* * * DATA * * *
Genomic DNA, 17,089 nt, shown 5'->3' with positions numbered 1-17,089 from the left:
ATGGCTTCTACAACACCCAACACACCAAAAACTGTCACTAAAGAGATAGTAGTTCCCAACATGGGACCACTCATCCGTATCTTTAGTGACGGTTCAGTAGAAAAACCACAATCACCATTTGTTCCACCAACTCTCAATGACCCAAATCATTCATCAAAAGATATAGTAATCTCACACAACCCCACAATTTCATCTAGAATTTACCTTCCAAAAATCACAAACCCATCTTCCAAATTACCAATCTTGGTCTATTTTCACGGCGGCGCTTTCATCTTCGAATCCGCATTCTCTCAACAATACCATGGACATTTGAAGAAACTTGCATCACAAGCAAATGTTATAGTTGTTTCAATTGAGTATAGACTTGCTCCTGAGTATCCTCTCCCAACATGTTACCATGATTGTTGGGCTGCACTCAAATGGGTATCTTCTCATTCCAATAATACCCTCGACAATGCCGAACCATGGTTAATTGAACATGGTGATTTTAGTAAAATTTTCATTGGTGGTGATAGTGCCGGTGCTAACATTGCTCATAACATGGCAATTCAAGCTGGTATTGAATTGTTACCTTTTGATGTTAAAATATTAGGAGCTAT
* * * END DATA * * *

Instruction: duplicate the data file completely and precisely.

Genomic DNA, 17,089 nt, shown 5'->3' with positions numbered 1-17,089 from the left:
ATGGCTTCTACAACACCCAACACACCAAAAACTGTCACTAAAGAGATAGTAGTTCCCAACATGGGACCACTCATCCGTATCTTTAGTGACGGTTCAGTAGAAAAACCACAATCACCATTTGTTCCACCAACTCTCAATGACCCAAATCATTCATCAAAAGATATAGTAATCTCACACAACCCCACAATTTCATCTAGAATTTACCTTCCAAAAATCACAAACCCATCTTCCAAATTACCAATCTTGGTCTATTTTCACGGCGGCGCTTTCATCTTCGAATCCGCATTCTCTCAACAATACCATGGACATTTGAAGAAACTTGCATCACAAGCAAATGTTATAGTTGTTTCAATTGAGTATAGACTTGCTCCTGAGTATCCTCTCCCAACATGTTACCATGATTGTTGGGCTGCACTCAAATGGGTATCTTCTCATTCCAATAATACCCTCGACAATGCCGAACCATGGTTAATTGAACATGGTGATTTTAGTAAAATTTTCATTGGTGGTGATAGTGCCGGTGCTAACATTGCTCATAACATGGCAATTCAAGCTGGTATTGAATTGTTACCTTTTGATGTTAAAATATTAGGAGCTAT